Macau’s concession model for its casino industry is working well, and should not be replaced by a system licensing casinos individually by venue. So says Macau-based lawyer Nuno Sardinha da Mata (pictured), a partner at C & C Lawyers and an expert in gaming law.
“Macau has the experience, and it has the means, to develop its the gaming industry under a concession regime. To change it into another system would be like starting over again,” he told GGRAsia.
Mr Sardinha da Mata’s comments were made on Friday on the sidelines of an international conference on gaming concessions, hosted by the Faculty of Law of the University of Macau.
During a presentation at the conference, Mr Sardinha da Mata said that he reckoned the concession system, rather than a licensing system, was the format that suited Macau in the “most adequate manner”.
Some of the city’s so-called satellite casino operators have suggested the idea of licensing the gaming operators by venue.
“We have this model [concession system] already for 20 years. It is working,” Mr Sardinha da Mata said. “We can perfect it. But I don’t think that to change it completely is an option.”
Macau’s six casino concessions are due to expire on various dates between 2020 and 2022.
Professor Wang Changbin, director of the Macao Polytechnic Institute Gaming Teaching and Research Centre, told GGRAsia in March that the practice of granting licences to casinos individually had its merit, as all casino operators and service providers would then be subject to the same level of scrutiny over their background and their source of finance.
“Currently, those who possess a gaming licence can have multiple casinos, while those who don’t will have to work with the licensees and manage the satellite casinos. [Service providers of satellite casinos] may not be subject to some of the regulatory measures… [or] at least [the administrators of satellite casinos] are not shown on the official government documents. Regulatory loopholes thus could exist,” professor Wang told GGRAsia at the time.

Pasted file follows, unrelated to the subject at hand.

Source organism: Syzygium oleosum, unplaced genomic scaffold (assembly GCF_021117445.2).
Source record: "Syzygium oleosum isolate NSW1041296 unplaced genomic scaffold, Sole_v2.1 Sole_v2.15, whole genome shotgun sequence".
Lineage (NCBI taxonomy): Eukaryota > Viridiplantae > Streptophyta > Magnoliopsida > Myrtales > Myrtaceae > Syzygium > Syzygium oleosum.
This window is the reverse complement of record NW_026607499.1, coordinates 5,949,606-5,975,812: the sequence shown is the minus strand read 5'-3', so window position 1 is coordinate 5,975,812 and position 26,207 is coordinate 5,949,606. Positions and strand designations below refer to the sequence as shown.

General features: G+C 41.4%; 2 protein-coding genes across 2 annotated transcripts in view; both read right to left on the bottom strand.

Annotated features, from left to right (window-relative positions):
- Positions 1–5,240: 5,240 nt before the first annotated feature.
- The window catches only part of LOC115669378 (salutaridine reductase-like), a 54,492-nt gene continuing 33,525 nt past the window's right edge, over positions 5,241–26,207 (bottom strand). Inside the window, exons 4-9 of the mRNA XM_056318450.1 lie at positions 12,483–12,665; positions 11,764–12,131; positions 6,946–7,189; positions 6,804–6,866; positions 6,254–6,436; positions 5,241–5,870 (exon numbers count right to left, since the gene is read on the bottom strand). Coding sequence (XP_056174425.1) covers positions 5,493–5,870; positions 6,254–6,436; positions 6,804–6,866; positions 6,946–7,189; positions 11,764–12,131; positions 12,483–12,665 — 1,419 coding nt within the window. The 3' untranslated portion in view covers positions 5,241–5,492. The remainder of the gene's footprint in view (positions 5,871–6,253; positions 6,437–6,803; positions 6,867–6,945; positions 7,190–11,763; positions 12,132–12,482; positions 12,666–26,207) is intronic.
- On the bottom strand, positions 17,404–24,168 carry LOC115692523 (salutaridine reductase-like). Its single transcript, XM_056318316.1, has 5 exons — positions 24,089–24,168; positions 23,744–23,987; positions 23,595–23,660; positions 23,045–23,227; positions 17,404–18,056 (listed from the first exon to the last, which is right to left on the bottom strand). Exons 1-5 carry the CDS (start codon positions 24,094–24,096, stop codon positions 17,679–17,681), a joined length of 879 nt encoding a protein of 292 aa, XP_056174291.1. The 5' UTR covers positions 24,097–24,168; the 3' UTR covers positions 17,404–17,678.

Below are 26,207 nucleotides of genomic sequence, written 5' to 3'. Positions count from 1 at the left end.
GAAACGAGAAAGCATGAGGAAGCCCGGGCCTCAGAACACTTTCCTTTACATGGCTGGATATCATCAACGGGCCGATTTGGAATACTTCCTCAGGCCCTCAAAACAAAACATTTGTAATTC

Most of the existing Macau satellite venues piggyback on SJM Holdings Ltd’s licence, although Galaxy Entertainment Group Ltd – at Casino Waldo, Rio Casino and Casino President – and Melco Resorts and Entertainment Ltd – at Casino Taipa Square – also share their respective licences with third-party hotel owners.
According to the latest available information from the Macau casino regulator, the Gaming Inspection and Coordination Bureau – also known as DICJ – SJM Holdings currently provides gaming rights to 16 satellite casinos.
More information welcomed
In his comments to GGRAsia, Mr Sardinha da Mata also said the Macau government should already be providing more information to investors and the public about what is going to happen to the city’s casino industry once the existing concessions expire.
“The Macau government should at least give information regarding the general model it is planning to adopt” in the future. “Sharing a little more information… would give more confidence to investors,” Mr Sardinha da Mata told GGRAsia.
He added that the government should also provide guidance on what local authorities consider to be “the best number of concessions allowed to operate in the future”.
The Macau government has so far provided little information about the future of the city’s gaming industry. In late July this year Macau’s Secretary for Economy and Finance Lionel Leong Vai Tac said there had been a preliminary proposal regarding possible amendment of the existing gaming law, the basis for the current concession system.
The Macau government commissioned two studies last year on the possible development of the city’s gaming sector in the period between 2020 and 2030. The studies would also look into how many gaming licences should be issued once the concessions of the six current Macau operators expire. But so far there has been no announcement as to when the results of the studies will be released.
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Granted by Macau's Gaming Inspection and Coordination Bureau to casino operator Melco Resorts and Entertainment in January